Bentley are of course best known for their superior cars, but the luxurious marque has moved into perfumery and recently released its second fragrance, Azure. Concocted by renowned perfumer Mathilde Bijaoui. This is a fresh and modern scent, with a typical fougère character of zesty citrus top notes and woody base notes while the heart blends pimento, lavender and sage. The bottle’s stylish curves and diamond-cut top mirror the craftsmanship of the company’s iconic vehicles. EdT 59 euros for 60 ml. HEAD IN THE CLOUDS

Waterclouds is a new Swedish hair care label founded by hair styling professionals. Their products are made in Sweden and are developed for typically Scandinavian hair. New series The Dude is inspired by 1950s barber shops but has a modern twist. There is an all-in-one hair and body wash, hair gel, and a matte cream paste. The highlight is the Detox Shampoo, with a deep-cleansing formula that gently removes all styling products from your hair and scalp. Available from hairdressers throughout Sweden. 7 euros.



If you’re looking for a super-luxurious shaving experience, then look no further than Acqua di Parma’s high-end range, Collezione Barbiere. There’s something for every shaving need, from a silky soft shaving cream if you have a bushy beard to a shaving oil for dry or sensitive skin. For the ultimate luxe experience, invest in the lavish shaving brush and razor with matching stand, hand-crafted from badger bristles, polished wenge wood and burnished brass. 400 euros.

Since starting out in 2005, British skincare label Bulldog has grown quickly thanks to its potent products and no-nonsense approach, offering a sensible set of products to keep your skin looking its best. We are extra fond of Bulldog’s sensitive range, which includes a moisturiser, face wash and shaving cream. The latter is the pick of the bunch, with its essential oils, aloe vera and shea butter ensuring a smooth, painless shave. Sensitive shave cream, 8 euros.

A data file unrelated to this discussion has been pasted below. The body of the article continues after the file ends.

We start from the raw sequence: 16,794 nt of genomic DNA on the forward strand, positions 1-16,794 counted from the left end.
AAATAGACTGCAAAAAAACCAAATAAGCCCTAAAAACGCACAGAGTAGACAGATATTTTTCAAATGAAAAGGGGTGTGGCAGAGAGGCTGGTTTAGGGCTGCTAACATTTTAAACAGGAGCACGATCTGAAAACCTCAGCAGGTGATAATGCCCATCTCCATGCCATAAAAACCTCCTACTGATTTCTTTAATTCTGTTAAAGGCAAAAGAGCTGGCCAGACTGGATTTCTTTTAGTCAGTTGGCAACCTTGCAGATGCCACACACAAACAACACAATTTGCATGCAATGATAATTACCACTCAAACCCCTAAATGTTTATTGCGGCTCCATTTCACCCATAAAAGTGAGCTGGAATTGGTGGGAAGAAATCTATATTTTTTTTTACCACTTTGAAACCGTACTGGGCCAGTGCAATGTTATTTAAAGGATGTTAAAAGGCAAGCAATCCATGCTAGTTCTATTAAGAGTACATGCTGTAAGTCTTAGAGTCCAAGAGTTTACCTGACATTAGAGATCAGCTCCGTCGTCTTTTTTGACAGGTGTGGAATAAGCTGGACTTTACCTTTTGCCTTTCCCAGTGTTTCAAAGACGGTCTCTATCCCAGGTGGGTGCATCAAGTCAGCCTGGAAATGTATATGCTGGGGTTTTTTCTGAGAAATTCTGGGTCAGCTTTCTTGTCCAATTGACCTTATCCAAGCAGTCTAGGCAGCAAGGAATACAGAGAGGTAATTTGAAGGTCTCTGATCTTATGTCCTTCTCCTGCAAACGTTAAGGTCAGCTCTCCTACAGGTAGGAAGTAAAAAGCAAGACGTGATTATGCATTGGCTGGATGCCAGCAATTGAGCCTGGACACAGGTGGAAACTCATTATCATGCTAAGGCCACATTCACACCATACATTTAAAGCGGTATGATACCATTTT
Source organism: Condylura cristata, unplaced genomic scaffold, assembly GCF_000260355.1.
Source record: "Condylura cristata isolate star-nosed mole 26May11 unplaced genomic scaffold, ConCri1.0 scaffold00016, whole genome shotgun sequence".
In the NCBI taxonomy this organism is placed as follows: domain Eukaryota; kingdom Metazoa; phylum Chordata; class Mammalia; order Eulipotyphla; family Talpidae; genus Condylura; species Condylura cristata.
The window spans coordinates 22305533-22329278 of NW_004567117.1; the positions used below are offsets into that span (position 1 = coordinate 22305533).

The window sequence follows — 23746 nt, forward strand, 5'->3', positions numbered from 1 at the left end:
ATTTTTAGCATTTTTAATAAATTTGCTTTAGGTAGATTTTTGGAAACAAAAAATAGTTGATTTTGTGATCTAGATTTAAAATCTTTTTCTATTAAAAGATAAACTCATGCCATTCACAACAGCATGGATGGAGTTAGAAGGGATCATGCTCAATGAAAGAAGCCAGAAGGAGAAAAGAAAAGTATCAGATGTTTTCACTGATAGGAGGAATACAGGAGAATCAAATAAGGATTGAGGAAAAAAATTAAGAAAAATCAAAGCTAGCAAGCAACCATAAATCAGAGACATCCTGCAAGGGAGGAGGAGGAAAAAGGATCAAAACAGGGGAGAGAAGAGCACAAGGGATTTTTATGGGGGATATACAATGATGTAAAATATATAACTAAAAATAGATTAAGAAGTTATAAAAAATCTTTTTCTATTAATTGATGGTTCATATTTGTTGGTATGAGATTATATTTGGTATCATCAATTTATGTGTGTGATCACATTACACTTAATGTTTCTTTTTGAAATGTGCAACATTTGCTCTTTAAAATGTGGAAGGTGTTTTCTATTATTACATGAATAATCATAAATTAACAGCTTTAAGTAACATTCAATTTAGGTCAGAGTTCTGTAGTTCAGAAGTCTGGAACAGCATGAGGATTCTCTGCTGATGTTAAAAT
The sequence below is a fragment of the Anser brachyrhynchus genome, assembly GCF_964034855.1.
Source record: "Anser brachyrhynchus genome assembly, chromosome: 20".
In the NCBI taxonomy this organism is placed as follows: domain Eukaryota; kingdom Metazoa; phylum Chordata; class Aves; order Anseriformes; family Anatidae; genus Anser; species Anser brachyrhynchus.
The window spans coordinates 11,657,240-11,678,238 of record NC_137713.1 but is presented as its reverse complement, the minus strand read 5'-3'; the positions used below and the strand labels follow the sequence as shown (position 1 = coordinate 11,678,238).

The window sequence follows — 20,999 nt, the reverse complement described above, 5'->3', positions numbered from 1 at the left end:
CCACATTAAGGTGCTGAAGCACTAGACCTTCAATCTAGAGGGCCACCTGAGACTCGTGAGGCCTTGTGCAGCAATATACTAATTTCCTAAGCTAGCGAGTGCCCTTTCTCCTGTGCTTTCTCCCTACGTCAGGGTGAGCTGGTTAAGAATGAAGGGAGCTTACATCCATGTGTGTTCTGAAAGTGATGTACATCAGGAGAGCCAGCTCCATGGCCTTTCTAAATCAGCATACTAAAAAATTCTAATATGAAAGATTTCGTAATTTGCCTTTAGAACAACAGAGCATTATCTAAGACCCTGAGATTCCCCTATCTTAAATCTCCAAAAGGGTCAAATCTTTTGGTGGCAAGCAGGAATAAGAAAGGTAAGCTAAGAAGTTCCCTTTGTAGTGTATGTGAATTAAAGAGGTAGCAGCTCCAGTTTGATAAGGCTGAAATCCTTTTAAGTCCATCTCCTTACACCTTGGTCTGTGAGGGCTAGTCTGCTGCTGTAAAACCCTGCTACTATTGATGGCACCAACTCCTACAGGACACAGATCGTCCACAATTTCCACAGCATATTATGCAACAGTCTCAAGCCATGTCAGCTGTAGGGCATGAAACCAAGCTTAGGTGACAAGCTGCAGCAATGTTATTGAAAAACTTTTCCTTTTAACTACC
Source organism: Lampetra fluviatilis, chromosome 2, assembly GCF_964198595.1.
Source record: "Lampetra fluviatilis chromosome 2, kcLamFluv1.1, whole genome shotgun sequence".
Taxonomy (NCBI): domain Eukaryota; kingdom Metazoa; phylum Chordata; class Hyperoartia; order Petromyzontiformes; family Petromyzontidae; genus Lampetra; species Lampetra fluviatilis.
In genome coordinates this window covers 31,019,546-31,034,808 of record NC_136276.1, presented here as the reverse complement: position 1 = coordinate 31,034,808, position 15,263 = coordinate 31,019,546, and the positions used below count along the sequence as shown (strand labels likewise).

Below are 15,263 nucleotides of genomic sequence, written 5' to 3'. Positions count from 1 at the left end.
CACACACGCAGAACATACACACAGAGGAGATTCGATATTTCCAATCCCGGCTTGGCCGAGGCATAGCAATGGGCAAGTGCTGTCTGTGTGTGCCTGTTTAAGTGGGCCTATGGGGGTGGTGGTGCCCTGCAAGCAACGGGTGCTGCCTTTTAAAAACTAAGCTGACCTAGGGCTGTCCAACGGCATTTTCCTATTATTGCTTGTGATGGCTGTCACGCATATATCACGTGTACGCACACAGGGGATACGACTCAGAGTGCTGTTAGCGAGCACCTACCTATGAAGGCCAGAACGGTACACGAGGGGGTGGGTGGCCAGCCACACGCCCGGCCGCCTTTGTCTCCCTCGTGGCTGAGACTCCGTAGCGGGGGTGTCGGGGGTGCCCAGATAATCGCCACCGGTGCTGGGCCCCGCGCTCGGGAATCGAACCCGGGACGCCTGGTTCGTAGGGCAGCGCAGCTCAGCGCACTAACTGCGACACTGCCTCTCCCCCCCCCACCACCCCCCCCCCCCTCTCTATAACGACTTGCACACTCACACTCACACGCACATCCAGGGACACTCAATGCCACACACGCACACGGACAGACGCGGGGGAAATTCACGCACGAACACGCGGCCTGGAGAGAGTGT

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News tech

by max Doherty

Stylish steel

One of the world’s most iconic smartwatches, Pebble, is back with a new style. The new steel casing and wristband makes this model a lot more pleasing to the eye, especially when you’re sporting a suit. The new model is waterproof and compatible with all the Pebble apps on iOS and Android, and the battery lasts for five days – plenty of time to check your messages without having to pull out your phone.

Hybrid Heaven

Microsoft’s hybrid between a laptop and a tablet is already a favourite among tech enthusiasts, and is steadily gaining ground among regular consumers. There are two models in the Surface family. The first one is called Surface 2 and uses the Windows RT operating system, which is compatible with the Windows App Store as well as Internet Explorer and the Office Suite – sufficient for most users, not least since software such as Spotify can be launched from the browser. The second model, the Surface Pro 2, is something of a dream device for many PC users. It runs Windows 8.1 and has ultrabook-like performance, whilst maintaining that sleek tablet form factor. The Surface Pro 2 was recently upgraded with a new processor, cementing its status as the most powerful touch screen device in the world. What make the Surface concept really shine, however, are the ingenious Touch Cover and the Type Cover solutions.



The Panasonic Lumix TZ60 is a powerful compact camera with an impressive 30x optical zoom. The camera is fitted with a GPS, a Wi-Fi receiver and Near Field Communication. In other words, you won’t have any problems transferring your photos to other devices. To sum up: sharp, powerful and compact.